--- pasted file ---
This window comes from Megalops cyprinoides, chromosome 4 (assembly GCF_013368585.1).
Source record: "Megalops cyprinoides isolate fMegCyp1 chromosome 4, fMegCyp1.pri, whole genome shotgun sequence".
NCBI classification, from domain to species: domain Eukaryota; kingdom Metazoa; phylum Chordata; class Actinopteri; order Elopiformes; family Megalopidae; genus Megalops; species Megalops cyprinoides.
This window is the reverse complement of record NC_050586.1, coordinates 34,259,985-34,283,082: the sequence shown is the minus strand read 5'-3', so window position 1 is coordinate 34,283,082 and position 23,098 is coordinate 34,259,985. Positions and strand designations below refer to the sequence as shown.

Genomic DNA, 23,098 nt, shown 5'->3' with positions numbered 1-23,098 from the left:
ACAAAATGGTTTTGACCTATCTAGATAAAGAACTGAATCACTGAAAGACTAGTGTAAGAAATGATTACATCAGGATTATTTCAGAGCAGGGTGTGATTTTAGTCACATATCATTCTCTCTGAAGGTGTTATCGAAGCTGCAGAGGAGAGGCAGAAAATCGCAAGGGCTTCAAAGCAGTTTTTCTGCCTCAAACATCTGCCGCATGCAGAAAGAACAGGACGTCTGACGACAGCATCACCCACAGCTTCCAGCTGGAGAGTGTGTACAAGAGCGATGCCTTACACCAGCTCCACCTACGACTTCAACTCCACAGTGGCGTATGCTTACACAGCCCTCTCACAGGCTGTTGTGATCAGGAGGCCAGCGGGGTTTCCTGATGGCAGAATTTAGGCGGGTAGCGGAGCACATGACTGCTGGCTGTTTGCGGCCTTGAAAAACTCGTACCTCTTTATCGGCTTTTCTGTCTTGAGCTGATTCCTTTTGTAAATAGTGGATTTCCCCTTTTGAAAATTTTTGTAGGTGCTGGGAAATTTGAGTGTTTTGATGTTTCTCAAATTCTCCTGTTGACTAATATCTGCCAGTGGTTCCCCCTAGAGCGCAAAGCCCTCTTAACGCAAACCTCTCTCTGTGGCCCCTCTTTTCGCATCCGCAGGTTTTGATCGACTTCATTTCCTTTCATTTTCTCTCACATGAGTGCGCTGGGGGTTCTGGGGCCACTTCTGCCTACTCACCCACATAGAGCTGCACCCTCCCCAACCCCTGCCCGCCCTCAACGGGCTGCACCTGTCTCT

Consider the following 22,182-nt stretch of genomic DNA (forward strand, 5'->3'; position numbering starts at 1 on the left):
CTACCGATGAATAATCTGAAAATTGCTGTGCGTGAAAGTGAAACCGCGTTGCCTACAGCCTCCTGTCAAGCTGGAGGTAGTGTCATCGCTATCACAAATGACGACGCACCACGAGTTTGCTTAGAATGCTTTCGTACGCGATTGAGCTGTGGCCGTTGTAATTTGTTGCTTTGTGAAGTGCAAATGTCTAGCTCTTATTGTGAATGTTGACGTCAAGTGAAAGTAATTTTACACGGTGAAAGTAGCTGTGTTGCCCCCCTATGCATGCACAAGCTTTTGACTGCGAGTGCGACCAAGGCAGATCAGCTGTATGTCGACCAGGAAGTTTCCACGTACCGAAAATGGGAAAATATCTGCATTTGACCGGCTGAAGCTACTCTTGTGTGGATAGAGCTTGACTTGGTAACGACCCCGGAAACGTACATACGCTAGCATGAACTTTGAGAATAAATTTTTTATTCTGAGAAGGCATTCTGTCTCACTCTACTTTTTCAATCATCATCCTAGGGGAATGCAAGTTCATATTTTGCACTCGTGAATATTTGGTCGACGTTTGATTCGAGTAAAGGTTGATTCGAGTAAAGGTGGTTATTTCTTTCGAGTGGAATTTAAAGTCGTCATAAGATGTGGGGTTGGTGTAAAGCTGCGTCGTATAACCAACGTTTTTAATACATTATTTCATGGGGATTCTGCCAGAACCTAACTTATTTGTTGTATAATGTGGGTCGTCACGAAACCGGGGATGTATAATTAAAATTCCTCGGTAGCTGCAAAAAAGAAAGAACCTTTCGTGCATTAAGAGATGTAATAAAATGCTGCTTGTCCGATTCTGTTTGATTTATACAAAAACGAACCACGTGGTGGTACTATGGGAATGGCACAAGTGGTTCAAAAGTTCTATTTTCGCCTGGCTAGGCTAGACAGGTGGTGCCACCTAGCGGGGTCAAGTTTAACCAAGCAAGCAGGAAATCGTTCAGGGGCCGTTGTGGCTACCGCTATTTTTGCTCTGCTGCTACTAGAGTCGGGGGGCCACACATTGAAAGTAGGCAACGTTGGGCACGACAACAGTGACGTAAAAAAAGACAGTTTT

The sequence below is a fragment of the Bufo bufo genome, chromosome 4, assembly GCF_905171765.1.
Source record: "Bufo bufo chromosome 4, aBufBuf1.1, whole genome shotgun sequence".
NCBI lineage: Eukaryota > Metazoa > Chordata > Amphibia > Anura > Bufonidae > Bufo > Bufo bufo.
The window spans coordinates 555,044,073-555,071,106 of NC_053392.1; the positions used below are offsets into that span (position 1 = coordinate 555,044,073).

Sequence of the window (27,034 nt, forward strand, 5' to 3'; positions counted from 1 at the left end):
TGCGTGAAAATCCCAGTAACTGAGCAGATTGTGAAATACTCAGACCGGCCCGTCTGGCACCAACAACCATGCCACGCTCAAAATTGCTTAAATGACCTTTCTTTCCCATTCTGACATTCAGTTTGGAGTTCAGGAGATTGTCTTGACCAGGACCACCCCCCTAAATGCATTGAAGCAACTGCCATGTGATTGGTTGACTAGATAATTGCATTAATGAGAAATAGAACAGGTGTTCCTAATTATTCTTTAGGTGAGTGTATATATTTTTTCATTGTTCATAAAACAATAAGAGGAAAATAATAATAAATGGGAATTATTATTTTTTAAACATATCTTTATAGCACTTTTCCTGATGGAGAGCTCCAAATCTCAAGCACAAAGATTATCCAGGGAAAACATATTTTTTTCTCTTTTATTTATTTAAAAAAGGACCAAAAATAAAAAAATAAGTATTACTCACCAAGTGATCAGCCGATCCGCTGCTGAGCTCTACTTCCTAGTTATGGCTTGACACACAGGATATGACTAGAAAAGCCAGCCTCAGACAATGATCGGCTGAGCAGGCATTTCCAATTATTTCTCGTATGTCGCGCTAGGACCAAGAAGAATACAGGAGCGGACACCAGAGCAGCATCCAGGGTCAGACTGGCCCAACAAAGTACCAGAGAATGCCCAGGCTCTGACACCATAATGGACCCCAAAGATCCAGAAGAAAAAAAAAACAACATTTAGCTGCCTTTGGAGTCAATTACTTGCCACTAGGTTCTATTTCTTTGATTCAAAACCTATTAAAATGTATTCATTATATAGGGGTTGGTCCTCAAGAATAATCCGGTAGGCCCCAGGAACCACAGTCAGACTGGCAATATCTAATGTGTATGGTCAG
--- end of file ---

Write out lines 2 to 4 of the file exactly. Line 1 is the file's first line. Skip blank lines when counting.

Source record: "Megalops cyprinoides isolate fMegCyp1 chromosome 4, fMegCyp1.pri, whole genome shotgun sequence".
NCBI classification, from domain to species: domain Eukaryota; kingdom Metazoa; phylum Chordata; class Actinopteri; order Elopiformes; family Megalopidae; genus Megalops; species Megalops cyprinoides.
This window is the reverse complement of record NC_050586.1, coordinates 34,259,985-34,283,082: the sequence shown is the minus strand read 5'-3', so window position 1 is coordinate 34,283,082 and position 23,098 is coordinate 34,259,985. Positions and strand designations below refer to the sequence as shown.